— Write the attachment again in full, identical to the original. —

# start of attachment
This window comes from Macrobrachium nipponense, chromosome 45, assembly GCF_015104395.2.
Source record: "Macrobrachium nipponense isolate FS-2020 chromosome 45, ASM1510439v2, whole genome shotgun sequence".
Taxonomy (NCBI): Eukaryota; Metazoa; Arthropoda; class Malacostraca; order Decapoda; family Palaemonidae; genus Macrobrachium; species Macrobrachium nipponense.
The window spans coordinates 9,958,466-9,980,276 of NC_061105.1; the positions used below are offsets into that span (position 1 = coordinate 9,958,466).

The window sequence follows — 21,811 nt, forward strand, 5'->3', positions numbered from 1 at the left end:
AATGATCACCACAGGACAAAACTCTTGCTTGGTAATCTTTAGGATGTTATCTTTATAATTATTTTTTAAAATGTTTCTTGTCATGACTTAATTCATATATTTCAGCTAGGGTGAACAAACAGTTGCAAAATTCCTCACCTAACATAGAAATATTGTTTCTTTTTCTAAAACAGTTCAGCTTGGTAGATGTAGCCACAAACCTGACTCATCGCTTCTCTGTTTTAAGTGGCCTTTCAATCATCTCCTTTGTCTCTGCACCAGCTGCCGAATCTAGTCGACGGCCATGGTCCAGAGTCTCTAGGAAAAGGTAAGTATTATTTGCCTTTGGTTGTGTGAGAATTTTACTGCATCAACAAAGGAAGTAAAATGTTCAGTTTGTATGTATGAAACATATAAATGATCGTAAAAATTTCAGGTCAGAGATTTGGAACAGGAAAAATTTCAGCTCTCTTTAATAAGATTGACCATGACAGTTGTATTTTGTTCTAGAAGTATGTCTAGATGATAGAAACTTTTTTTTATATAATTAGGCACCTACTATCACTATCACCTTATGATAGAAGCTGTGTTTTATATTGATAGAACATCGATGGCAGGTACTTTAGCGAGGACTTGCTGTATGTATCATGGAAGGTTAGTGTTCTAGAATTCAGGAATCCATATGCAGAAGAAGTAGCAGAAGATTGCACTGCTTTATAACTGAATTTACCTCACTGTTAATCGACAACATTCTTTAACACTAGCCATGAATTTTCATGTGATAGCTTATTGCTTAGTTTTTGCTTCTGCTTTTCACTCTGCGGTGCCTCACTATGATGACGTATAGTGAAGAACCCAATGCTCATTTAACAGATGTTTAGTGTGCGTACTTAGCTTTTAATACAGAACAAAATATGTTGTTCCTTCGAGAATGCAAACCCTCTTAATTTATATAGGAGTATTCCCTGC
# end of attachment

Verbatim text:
This window comes from Macrobrachium nipponense, chromosome 45, assembly GCF_015104395.2.
Source record: "Macrobrachium nipponense isolate FS-2020 chromosome 45, ASM1510439v2, whole genome shotgun sequence".
Taxonomy (NCBI): Eukaryota; Metazoa; Arthropoda; class Malacostraca; order Decapoda; family Palaemonidae; genus Macrobrachium; species Macrobrachium nipponense.
The window spans coordinates 9,958,466-9,980,276 of NC_061105.1; the positions used below are offsets into that span (position 1 = coordinate 9,958,466).

The window sequence follows — 21,811 nt, forward strand, 5'->3', positions numbered from 1 at the left end:
AATGATCACCACAGGACAAAACTCTTGCTTGGTAATCTTTAGGATGTTATCTTTATAATTATTTTTTAAAATGTTTCTTGTCATGACTTAATTCATATATTTCAGCTAGGGTGAACAAACAGTTGCAAAATTCCTCACCTAACATAGAAATATTGTTTCTTTTTCTAAAACAGTTCAGCTTGGTAGATGTAGCCACAAACCTGACTCATCGCTTCTCTGTTTTAAGTGGCCTTTCAATCATCTCCTTTGTCTCTGCACCAGCTGCCGAATCTAGTCGACGGCCATGGTCCAGAGTCTCTAGGAAAAGGTAAGTATTATTTGCCTTTGGTTGTGTGAGAATTTTACTGCATCAACAAAGGAAGTAAAATGTTCAGTTTGTATGTATGAAACATATAAATGATCGTAAAAATTTCAGGTCAGAGATTTGGAACAGGAAAAATTTCAGCTCTCTTTAATAAGATTGACCATGACAGTTGTATTTTGTTCTAGAAGTATGTCTAGATGATAGAAACTTTTTTTTATATAATTAGGCACCTACTATCACTATCACCTTATGATAGAAGCTGTGTTTTATATTGATAGAACATCGATGGCAGGTACTTTAGCGAGGACTTGCTGTATGTATCATGGAAGGTTAGTGTTCTAGAATTCAGGAATCCATATGCAGAAGAAGTAGCAGAAGATTGCACTGCTTTATAACTGAATTTACCTCACTGTTAATCGACAACATTCTTTAACACTAGCCATGAATTTTCATGTGATAGCTTATTGCTTAGTTTTTGCTTCTGCTTTTCACTCTGCGGTGCCTCACTATGATGACGTATAGTGAAGAACCCAATGCTCATTTAACAGATGTTTAGTGTGCGTACTTAGCTTTTAATACAGAACAAAATATGTTGTTCCTTCGAGAATGCAAACCCTCTTAATTTATATAGGAGTATTCCCTGC